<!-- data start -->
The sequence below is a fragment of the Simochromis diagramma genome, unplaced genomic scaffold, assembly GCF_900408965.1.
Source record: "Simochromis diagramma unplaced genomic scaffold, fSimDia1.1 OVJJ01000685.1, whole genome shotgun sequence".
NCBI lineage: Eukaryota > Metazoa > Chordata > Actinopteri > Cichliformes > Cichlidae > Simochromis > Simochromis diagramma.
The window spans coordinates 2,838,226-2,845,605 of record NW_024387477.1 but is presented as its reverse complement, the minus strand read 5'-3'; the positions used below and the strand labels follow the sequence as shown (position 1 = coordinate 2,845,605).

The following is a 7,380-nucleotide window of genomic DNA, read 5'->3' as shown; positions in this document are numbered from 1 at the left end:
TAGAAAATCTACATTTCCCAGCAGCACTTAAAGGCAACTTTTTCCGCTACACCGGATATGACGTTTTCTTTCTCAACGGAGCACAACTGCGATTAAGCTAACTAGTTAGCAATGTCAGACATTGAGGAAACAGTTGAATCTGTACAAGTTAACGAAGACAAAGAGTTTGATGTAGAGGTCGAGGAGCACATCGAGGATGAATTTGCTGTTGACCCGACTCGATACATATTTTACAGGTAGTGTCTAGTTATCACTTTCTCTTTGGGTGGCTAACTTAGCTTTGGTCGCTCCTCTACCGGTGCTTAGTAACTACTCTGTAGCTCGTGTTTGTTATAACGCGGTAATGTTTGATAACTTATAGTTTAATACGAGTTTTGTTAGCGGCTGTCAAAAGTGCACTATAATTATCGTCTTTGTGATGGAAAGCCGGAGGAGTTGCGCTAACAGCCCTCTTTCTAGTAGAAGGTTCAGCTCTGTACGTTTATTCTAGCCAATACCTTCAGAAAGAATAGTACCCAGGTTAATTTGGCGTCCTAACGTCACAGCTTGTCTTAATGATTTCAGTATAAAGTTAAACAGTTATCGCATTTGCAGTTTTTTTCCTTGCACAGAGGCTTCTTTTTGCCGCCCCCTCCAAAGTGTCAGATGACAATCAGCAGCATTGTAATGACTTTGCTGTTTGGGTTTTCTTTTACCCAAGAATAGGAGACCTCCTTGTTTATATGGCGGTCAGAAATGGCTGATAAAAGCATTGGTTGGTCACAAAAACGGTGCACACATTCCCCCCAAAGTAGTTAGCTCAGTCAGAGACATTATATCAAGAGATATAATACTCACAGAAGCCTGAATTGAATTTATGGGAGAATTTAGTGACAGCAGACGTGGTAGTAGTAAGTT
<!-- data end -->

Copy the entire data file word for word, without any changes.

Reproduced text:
The sequence below is a fragment of the Simochromis diagramma genome, unplaced genomic scaffold, assembly GCF_900408965.1.
Source record: "Simochromis diagramma unplaced genomic scaffold, fSimDia1.1 OVJJ01000685.1, whole genome shotgun sequence".
NCBI lineage: Eukaryota > Metazoa > Chordata > Actinopteri > Cichliformes > Cichlidae > Simochromis > Simochromis diagramma.
The window spans coordinates 2,838,226-2,845,605 of record NW_024387477.1 but is presented as its reverse complement, the minus strand read 5'-3'; the positions used below and the strand labels follow the sequence as shown (position 1 = coordinate 2,845,605).

The following is a 7,380-nucleotide window of genomic DNA, read 5'->3' as shown; positions in this document are numbered from 1 at the left end:
TAGAAAATCTACATTTCCCAGCAGCACTTAAAGGCAACTTTTTCCGCTACACCGGATATGACGTTTTCTTTCTCAACGGAGCACAACTGCGATTAAGCTAACTAGTTAGCAATGTCAGACATTGAGGAAACAGTTGAATCTGTACAAGTTAACGAAGACAAAGAGTTTGATGTAGAGGTCGAGGAGCACATCGAGGATGAATTTGCTGTTGACCCGACTCGATACATATTTTACAGGTAGTGTCTAGTTATCACTTTCTCTTTGGGTGGCTAACTTAGCTTTGGTCGCTCCTCTACCGGTGCTTAGTAACTACTCTGTAGCTCGTGTTTGTTATAACGCGGTAATGTTTGATAACTTATAGTTTAATACGAGTTTTGTTAGCGGCTGTCAAAAGTGCACTATAATTATCGTCTTTGTGATGGAAAGCCGGAGGAGTTGCGCTAACAGCCCTCTTTCTAGTAGAAGGTTCAGCTCTGTACGTTTATTCTAGCCAATACCTTCAGAAAGAATAGTACCCAGGTTAATTTGGCGTCCTAACGTCACAGCTTGTCTTAATGATTTCAGTATAAAGTTAAACAGTTATCGCATTTGCAGTTTTTTTCCTTGCACAGAGGCTTCTTTTTGCCGCCCCCTCCAAAGTGTCAGATGACAATCAGCAGCATTGTAATGACTTTGCTGTTTGGGTTTTCTTTTACCCAAGAATAGGAGACCTCCTTGTTTATATGGCGGTCAGAAATGGCTGATAAAAGCATTGGTTGGTCACAAAAACGGTGCACACATTCCCCCCAAAGTAGTTAGCTCAGTCAGAGACATTATATCAAGAGATATAATACTCACAGAAGCCTGAATTGAATTTATGGGAGAATTTAGTGACAGCAGACGTGGTAGTAGTAAGTT